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Films about Tunnel Warfare in China


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This came to me via email, but I'm posting it up here to see if anyone else can help. The previous discussion referred to is here. I'll add what I can below, but wanted to post it in case anyone had any more information.



I'm a French historian, specialist in the field of tunnel war. In France, also in Europe, I studied a lot of undergroud tunnel networks, used by rural farmers during medieval wars, during the Middle Ages.I wrote several books in this field. For more information you can visit the site http://prilep.club.fr (english pages)

The use of these undreground tunnels was probably exactly the same than in China during the W W 2. But it's, of course, impossible for us to obtain accounts.

So, I'm very interested in your forum Worl War 2 in China - tunnel war, where shibo77 (26th April 2004) spoke about Dia Dao and about some movies dealing with this subject. I would appreciate to obtain all relevant information, like how to buy a copy of theses movies.

Could you tranfer this mail to shibo77 or, if impossible, to other Chinese who could help me ?

Best regards from France

Jérôme Triolet

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You can purchase 地雷战 - Mine Warfare - here

and 地道战 - Tunnel Warfare here. Both are on DVD, and both claim to have English subtitles.

Both films can be downloaded if you have the program eMule installed on your computer - the links are here and here, but those pages are in Chinese.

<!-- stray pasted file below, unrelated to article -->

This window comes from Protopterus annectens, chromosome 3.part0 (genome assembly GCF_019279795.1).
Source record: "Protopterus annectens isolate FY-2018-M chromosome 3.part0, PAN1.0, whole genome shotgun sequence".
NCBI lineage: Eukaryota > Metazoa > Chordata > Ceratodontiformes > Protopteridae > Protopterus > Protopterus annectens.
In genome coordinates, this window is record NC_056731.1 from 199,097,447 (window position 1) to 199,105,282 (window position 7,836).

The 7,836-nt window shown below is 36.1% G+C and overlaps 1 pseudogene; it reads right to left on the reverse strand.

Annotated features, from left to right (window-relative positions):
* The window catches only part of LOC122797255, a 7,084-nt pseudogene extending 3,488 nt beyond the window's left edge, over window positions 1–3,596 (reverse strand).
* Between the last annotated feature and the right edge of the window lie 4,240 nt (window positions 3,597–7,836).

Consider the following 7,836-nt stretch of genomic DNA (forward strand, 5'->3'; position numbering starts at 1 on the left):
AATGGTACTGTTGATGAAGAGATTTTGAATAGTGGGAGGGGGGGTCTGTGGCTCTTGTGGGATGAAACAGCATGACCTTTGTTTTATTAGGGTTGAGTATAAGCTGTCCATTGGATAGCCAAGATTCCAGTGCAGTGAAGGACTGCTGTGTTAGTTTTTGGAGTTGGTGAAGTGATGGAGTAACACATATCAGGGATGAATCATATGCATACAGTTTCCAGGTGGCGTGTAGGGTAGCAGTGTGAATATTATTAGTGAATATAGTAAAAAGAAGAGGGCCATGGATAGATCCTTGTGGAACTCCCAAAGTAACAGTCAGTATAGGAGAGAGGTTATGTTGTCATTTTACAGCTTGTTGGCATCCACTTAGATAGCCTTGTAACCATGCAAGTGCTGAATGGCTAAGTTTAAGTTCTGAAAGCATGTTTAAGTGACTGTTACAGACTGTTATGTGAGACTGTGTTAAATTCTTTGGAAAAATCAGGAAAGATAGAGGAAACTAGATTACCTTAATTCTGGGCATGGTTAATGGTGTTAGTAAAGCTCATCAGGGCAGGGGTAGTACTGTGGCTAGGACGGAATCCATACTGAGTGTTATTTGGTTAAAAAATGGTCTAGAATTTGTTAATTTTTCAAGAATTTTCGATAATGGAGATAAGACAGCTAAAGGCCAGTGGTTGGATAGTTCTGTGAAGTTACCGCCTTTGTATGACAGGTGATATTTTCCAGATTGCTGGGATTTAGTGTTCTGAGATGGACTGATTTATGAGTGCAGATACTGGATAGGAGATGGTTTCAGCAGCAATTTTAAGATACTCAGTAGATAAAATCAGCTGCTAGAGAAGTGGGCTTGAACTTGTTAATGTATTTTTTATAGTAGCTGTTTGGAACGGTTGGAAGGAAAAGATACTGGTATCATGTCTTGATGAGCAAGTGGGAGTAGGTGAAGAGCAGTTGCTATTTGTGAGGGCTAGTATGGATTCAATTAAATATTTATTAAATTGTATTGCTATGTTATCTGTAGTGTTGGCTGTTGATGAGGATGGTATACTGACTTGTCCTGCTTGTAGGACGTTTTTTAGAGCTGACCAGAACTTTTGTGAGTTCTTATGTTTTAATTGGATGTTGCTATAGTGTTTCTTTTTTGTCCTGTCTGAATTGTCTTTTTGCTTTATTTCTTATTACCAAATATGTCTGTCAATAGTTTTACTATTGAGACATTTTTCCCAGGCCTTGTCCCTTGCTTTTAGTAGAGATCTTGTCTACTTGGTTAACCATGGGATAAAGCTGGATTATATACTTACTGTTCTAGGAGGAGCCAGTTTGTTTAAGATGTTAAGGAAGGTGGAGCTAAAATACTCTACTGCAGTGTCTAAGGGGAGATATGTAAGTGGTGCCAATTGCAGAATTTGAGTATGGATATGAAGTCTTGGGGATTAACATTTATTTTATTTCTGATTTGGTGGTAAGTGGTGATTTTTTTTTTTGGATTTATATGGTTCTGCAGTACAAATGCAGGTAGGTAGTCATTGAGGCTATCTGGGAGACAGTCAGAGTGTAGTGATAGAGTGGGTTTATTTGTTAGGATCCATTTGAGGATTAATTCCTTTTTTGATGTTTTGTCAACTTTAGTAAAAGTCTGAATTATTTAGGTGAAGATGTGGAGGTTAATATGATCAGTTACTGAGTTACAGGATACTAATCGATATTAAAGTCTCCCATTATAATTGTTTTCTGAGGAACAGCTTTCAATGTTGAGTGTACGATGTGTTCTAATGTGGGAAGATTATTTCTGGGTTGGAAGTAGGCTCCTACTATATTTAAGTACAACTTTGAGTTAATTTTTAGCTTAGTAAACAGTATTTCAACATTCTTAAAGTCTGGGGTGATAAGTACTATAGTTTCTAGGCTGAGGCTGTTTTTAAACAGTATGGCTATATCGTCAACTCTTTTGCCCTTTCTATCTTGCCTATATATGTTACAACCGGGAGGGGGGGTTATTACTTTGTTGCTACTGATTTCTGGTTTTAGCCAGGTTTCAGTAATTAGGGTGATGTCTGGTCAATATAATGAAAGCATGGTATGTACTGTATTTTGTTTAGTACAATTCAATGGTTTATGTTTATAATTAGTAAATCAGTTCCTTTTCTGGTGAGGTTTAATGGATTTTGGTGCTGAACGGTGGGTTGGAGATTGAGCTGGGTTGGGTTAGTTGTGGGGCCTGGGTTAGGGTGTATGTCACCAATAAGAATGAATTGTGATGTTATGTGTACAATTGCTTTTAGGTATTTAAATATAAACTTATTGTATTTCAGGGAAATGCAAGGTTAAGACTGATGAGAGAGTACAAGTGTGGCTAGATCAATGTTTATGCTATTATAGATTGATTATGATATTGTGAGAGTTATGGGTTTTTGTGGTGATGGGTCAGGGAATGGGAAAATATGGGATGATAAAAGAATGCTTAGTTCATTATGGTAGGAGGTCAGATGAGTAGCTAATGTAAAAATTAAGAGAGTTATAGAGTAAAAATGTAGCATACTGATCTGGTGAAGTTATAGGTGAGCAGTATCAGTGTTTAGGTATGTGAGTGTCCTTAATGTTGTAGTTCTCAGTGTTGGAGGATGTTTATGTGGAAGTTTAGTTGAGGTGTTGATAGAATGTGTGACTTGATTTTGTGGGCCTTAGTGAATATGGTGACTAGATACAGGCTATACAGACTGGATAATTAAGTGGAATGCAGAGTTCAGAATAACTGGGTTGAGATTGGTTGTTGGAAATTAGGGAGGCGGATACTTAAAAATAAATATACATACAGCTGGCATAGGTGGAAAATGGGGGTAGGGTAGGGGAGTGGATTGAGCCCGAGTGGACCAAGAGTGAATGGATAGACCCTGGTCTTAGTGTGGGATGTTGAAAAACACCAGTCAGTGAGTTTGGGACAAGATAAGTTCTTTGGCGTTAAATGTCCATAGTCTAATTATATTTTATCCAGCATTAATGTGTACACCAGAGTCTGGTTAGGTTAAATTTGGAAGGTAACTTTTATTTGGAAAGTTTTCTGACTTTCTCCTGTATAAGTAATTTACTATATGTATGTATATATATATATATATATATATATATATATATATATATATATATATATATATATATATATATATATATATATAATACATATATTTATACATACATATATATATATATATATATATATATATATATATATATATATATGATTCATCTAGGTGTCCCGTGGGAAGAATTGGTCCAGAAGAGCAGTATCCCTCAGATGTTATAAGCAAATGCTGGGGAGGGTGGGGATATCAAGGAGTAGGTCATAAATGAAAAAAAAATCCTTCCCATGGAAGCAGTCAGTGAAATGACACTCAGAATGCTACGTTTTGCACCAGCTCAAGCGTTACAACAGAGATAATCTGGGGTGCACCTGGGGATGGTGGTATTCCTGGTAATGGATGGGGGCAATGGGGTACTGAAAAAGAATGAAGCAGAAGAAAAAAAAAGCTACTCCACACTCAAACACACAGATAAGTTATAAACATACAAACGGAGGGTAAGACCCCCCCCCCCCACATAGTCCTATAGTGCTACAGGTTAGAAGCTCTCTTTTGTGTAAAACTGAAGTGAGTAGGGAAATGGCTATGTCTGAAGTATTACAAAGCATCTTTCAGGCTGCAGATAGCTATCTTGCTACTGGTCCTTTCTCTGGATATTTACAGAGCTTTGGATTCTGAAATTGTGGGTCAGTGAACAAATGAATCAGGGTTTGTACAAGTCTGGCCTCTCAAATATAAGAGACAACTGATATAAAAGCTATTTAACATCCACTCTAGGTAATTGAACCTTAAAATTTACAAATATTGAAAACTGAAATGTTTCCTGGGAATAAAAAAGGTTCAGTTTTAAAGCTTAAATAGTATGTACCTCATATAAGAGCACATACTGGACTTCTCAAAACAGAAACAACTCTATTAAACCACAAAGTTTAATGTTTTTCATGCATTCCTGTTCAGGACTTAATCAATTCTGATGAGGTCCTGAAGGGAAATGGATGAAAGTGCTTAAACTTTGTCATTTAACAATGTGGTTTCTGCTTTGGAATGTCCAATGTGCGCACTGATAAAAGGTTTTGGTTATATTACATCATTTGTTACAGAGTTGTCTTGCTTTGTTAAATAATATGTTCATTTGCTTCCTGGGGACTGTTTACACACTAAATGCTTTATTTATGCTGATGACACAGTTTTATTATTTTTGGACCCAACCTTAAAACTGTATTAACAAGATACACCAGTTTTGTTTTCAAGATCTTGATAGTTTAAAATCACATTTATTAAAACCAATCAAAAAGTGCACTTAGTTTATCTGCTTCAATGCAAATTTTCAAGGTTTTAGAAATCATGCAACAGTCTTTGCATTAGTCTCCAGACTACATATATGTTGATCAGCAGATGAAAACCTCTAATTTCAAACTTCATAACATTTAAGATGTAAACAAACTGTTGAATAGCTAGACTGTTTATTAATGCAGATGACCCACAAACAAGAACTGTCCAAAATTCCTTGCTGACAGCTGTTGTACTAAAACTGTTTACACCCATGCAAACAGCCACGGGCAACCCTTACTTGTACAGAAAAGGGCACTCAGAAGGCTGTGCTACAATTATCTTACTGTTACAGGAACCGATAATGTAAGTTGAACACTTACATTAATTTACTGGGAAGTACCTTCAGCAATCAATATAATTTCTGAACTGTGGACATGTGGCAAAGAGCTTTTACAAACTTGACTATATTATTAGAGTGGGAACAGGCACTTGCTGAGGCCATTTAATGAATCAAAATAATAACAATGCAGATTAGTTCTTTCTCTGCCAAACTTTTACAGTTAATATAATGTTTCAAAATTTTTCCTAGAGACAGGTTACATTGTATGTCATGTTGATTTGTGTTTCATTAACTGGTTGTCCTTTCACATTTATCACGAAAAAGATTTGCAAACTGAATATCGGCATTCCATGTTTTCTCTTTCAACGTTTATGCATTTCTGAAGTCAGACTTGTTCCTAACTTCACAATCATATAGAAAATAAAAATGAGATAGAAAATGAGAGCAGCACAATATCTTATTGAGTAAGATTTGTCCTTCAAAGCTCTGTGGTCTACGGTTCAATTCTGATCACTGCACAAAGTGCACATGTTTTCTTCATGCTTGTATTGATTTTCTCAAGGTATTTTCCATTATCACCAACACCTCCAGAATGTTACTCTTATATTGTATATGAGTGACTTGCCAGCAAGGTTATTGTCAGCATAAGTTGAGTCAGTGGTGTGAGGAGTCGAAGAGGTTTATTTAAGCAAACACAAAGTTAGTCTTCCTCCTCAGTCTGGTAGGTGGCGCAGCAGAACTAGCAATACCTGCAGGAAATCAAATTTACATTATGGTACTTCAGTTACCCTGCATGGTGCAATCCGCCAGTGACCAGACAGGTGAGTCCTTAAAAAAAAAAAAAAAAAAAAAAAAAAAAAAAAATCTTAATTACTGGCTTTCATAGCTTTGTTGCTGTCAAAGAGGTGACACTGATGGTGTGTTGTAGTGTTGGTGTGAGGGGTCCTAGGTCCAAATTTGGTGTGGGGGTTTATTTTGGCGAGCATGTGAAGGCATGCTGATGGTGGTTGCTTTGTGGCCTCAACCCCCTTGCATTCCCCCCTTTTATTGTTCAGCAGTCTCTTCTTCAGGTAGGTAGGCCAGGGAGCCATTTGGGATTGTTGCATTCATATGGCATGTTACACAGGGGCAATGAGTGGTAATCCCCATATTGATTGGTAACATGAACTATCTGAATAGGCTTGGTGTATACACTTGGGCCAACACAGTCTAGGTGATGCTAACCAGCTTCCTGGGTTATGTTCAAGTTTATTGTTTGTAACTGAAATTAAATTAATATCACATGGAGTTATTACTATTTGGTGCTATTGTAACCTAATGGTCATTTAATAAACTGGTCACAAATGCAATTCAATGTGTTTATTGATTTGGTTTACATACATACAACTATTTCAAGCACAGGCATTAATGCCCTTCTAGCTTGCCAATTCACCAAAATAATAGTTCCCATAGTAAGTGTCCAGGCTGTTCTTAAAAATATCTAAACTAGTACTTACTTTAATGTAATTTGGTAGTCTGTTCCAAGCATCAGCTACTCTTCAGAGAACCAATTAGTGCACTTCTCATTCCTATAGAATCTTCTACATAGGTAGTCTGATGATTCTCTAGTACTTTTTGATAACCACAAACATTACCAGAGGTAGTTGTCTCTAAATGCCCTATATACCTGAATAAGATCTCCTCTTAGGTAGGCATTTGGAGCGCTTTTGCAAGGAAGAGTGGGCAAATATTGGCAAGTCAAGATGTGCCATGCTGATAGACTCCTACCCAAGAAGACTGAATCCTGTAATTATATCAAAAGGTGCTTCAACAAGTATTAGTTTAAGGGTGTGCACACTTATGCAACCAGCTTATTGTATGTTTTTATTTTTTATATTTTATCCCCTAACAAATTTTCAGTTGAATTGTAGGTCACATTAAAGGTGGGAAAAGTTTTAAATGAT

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Some tunnels have been preserved (the whole town actually) in a small village near the city of Anping about 3-4 hours from Beijing. Visiting the site feels like walking back in time. And there is a small tourist industry there catering pretty much exclusively to local domestic visitors. The site has quite a few accounts of usage, models, etc., as well as an entire museum dedicated to tunnel warfare.

The tunnels in that town have been preserved, so that you can actually go in and physically clamber through them if you wish (the tunnels were reinforced with concrete and heightened as part of the preservation/tourism efforts). Lots of fun walking around underground only to pop-up in someone's hearth. Visiting the site might make a good vacation if you find the subject interesting. Just be careful to arrange for a translator -- since no-one in Anping really speaks any foreign languages.

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  • 1 month later...

Posting in a follow-up email.



Thanks a lot for the obtained information.

I bought the two films by yesasia.com and I received it. It's very very interesting for my.

I have 2 more questions, probably the lasts, about the wording "Dia Dao".

- Could you send to me the Chinese ideogram for writing Dia Dao in Chinese?

- Do you know the history of this wording "Dia Dao"? Is it a specific wording? With Chinese origins? Its use began during anti-Japanese war or before?

Thanks a lot

Best regards from France

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There is a mountain in Beidaihe not too far from where I live, which contains an underground bunker and tunnel network. It's been partly caved in (as it's no longer in use), but if you know where the entrances are, it sure is cool to have a walk around in. See attached pics.

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